Against my better judgment, I’m teaching my boys to be fans of the Cleveland Browns. I’m fostering that fandom despite the fact that the franchise has gone through QBs faster than a chicken wing joint goes through wet wipes. I’ll teach them to cheer in defiance of the fact that Brown’s fans have a strong tradition of wallowing in heartbreak and use the phrase “Maybe Next Season” as a solemn prayer. And most importantly, I’ll make sure my boys understand the bated breath and quickened pulse we relish during a goal-line snap comes at the ugly price of damaged brains and broken bodies. Telling that truth is simply the responsible thing for any football fan to do.
The obvious question is why would I diminish the joy of rooting for an uncharacteristically amazing-looking Brown’s squad by telling my kids about chronic traumatic encephalopathy? The answer is that good parenting involves truth-telling and I’m not going to allow my kids to be misled about the impact football has on the bodies and lives of the players.
The kind of physical sacrifice that football players endure for the entertainment of the masses isn’t anything new. Sundays on the gridiron are every bit a reflection of the spectacles launched in the Roman Colosseum by Titus Flavius in the year 80. The main difference is there are far fewer crucifixions and animal maulings at First Energy Stadium on the shores of Lake Erie. But there are still gladiators. They have helmets and armor and they throw themselves against one another with tremendous forces with predictable physical consequences.
But no form of physical spectacle, either in fields or theaters, is totally free from danger. That is, after all, what makes it thrilling. When a high-wire walker crosses a canyon, it’s a thrill because we know that despite all the practice there is a chance that they will fall to their death. The walker has accepted the risk and so have we. We’ve entered into an agreement.
Why should it be any different for football? The players have accepted the risk that they will destroy their brains for sport. So I, as a fan, should have enough respect for that decision to acknowledge that the byproduct of consuming the spectacle is most likely a players dementia, and early death. And it only makes sense that my children understand this as well. Ignoring that fact is tantamount to lying to their face. It’s wrong. Should my boys accept the fact of the player’s sacrifice, how much more respect will they show for the sport? How much more empathy will they have? How much more depth will their fandom carry? I’m betting they’ll reach a new level of appreciation for it all. Or, maybe they’ll be turned off by the whole thing. At least they know the truth and make that choice themselves.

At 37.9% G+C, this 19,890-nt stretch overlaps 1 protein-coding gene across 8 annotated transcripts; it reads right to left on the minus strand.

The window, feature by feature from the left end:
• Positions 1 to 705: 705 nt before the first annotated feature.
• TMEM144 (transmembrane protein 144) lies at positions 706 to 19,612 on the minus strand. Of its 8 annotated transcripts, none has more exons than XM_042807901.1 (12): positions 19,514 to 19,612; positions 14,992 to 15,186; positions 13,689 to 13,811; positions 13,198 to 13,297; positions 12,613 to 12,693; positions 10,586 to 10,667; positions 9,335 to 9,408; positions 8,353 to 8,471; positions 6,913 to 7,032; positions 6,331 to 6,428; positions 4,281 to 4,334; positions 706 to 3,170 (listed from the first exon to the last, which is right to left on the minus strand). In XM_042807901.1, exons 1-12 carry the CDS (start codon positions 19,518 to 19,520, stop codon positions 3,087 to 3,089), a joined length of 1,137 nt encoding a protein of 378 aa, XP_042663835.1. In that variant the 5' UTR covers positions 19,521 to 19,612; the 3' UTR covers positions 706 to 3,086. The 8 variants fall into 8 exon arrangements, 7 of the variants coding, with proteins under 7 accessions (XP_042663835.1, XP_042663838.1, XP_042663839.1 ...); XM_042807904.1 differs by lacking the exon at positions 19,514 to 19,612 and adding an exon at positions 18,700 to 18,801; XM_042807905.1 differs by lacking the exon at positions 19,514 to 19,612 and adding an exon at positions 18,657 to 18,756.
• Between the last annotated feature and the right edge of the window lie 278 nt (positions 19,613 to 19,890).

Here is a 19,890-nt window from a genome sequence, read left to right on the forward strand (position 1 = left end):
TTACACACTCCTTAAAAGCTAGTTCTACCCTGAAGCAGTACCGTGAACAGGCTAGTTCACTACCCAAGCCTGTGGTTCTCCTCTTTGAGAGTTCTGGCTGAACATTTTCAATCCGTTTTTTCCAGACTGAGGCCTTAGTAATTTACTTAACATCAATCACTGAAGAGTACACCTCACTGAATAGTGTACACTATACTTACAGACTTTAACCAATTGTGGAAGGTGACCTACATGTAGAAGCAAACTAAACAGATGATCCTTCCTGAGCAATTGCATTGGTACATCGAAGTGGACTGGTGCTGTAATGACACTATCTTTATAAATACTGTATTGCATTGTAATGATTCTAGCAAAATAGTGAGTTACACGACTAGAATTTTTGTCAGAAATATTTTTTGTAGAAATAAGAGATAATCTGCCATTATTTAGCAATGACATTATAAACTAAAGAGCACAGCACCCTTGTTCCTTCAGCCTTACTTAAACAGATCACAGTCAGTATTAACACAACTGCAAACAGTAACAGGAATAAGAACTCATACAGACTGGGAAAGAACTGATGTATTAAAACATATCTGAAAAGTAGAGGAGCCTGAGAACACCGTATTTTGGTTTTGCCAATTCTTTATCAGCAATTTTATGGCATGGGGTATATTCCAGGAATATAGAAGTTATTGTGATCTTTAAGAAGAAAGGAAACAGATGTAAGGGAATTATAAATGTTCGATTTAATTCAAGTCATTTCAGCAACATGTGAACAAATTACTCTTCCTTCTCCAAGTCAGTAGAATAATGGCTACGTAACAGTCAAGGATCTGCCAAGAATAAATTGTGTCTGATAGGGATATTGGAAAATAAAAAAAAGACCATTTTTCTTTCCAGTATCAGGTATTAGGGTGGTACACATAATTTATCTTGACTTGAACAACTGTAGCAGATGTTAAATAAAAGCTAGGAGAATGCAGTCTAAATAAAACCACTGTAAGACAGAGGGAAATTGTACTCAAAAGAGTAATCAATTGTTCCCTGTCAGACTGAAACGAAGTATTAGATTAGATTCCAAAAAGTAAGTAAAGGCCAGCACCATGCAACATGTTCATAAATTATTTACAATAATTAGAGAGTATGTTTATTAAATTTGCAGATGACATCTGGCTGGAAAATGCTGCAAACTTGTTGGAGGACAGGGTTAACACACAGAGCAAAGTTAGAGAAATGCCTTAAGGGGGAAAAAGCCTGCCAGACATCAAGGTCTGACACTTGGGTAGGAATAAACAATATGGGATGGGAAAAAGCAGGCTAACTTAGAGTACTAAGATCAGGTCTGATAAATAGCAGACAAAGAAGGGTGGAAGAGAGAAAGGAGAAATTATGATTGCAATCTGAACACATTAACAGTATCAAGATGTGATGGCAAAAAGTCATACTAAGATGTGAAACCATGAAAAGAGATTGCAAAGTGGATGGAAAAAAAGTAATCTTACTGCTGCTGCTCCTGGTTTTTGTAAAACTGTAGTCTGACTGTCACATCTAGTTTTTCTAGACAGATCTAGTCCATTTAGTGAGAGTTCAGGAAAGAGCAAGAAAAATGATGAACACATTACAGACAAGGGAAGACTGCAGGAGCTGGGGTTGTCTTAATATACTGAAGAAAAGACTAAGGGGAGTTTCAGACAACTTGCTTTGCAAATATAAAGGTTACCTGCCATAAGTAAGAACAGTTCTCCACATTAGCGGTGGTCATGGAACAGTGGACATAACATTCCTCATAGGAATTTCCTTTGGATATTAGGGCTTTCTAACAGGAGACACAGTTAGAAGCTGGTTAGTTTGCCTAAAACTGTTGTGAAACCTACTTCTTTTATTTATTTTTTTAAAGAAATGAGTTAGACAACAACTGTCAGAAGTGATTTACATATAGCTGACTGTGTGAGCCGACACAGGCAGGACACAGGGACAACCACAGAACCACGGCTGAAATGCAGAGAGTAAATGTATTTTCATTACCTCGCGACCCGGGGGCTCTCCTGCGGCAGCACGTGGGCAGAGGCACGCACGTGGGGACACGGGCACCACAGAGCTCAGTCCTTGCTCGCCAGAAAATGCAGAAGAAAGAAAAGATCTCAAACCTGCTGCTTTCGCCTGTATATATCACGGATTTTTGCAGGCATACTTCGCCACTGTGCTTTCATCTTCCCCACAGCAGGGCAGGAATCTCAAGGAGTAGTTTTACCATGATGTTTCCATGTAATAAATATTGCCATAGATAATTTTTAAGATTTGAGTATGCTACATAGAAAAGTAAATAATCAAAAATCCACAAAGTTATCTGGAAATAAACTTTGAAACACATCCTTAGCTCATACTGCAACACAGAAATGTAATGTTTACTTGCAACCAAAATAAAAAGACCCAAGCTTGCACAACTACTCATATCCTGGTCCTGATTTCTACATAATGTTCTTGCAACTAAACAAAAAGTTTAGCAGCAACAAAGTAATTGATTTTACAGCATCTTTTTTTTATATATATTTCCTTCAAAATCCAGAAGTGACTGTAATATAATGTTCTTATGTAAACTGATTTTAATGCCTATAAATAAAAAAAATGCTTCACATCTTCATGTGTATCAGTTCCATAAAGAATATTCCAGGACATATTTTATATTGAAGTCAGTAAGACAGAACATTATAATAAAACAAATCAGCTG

Look. It’s an exciting year for Cleveland Browns fans. Baker Mayfield, our beer-shotgunning, mustachioed scamp of QB has serious skills and a damn good chance to lead the team to the playoffs. Even sports pundits who’ve long written us off as a lost cause are saying there’s a good chance Cleveland could go all the way. I want my boys to experience the thrill of this season. I want them to cheer beside me and be a part of the vibrant community of Cleveland fandom. I want them to delight as we trounce the Steelers and humiliate Roethlisberger so terribly that he retires on the spot in sheer shame. It’s an important part of the life of our local tribe.
But I also want them to watch with clear eyes. I want them to be thoughtful consumers and understand the gravity of the game. That’s my responsibility both to my kids and to my team.
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